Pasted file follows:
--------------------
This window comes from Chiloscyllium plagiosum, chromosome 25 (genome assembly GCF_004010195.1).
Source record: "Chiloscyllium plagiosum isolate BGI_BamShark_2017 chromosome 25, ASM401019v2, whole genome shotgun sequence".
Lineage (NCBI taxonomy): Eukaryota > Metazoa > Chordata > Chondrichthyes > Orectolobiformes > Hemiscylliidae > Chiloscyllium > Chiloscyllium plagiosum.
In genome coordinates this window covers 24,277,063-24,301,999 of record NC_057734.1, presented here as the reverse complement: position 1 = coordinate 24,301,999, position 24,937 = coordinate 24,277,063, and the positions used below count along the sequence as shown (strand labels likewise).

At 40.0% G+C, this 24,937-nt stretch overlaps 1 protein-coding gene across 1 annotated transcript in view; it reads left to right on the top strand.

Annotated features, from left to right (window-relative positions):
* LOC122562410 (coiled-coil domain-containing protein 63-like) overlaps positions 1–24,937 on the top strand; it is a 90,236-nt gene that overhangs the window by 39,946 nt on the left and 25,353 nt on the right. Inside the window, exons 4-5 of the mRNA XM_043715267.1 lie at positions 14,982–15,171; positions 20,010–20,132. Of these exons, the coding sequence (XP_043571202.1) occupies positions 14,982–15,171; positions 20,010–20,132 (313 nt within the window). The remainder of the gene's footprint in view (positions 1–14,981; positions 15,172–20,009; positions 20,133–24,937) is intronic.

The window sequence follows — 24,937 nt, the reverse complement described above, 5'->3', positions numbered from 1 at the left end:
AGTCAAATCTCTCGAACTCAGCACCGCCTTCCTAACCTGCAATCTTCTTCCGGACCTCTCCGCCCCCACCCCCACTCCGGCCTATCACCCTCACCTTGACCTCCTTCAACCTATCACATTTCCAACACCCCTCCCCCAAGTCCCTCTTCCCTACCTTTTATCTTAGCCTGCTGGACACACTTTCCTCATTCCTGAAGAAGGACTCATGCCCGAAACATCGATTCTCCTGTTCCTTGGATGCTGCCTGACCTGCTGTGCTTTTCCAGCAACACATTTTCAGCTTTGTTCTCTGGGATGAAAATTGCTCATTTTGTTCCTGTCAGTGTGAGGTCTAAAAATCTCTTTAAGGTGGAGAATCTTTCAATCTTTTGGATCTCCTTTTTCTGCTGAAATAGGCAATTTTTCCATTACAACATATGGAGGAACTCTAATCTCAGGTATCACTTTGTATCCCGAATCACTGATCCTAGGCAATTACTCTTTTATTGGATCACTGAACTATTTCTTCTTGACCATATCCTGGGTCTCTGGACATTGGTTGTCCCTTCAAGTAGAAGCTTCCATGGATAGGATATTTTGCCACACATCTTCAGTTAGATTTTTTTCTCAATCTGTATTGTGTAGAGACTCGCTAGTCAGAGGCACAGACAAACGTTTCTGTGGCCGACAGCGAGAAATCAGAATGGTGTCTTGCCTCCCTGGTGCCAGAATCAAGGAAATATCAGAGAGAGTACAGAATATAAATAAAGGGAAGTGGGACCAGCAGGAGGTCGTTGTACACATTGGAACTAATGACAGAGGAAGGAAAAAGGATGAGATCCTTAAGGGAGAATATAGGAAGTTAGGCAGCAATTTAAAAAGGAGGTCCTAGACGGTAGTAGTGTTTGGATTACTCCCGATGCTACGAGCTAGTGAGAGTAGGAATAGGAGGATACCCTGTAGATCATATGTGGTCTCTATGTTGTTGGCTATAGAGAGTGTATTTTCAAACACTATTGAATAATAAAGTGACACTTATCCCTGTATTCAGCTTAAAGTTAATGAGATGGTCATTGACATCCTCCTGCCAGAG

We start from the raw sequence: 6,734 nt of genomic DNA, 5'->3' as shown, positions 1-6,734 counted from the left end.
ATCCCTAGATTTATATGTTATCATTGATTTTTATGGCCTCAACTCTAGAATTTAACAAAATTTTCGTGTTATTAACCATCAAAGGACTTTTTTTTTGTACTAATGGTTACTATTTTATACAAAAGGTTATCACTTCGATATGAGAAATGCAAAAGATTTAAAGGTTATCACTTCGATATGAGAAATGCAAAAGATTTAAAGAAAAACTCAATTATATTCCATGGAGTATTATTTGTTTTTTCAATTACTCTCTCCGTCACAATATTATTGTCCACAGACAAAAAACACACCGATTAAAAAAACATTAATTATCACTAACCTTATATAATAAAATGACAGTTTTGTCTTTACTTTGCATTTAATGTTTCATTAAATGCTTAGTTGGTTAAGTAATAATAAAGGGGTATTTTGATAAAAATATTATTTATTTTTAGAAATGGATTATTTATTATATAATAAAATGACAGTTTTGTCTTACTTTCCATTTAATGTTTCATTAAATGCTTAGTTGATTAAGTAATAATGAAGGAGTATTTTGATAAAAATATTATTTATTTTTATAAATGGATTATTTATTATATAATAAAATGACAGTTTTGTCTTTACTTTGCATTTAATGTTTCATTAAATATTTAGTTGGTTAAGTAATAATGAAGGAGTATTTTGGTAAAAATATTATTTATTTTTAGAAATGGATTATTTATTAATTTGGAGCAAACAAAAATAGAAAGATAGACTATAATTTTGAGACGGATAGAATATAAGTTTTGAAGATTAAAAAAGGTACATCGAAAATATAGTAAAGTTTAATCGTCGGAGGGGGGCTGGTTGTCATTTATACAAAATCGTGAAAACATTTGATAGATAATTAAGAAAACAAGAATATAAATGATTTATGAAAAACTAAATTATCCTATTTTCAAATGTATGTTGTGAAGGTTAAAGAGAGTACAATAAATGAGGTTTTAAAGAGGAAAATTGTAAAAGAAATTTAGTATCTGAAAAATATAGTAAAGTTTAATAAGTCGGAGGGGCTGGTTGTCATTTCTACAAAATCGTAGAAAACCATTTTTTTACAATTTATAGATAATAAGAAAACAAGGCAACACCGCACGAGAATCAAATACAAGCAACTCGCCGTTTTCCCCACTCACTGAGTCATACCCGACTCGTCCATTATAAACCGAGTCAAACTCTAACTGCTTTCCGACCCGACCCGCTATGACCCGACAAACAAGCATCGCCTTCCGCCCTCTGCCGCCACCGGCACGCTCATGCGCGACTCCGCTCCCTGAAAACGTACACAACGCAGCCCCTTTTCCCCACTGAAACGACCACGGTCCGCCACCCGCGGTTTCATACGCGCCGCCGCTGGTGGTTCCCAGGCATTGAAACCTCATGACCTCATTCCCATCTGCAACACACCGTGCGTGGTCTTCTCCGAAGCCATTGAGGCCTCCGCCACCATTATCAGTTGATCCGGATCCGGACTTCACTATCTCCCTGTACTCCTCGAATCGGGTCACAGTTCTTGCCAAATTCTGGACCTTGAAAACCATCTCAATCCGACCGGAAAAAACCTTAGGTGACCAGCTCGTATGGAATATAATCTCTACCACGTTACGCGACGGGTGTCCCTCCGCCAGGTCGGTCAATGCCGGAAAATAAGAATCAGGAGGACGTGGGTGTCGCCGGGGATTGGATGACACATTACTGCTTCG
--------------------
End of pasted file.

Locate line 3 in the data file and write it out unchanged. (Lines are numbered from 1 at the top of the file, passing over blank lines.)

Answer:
Lineage (NCBI taxonomy): Eukaryota > Metazoa > Chordata > Chondrichthyes > Orectolobiformes > Hemiscylliidae > Chiloscyllium > Chiloscyllium plagiosum.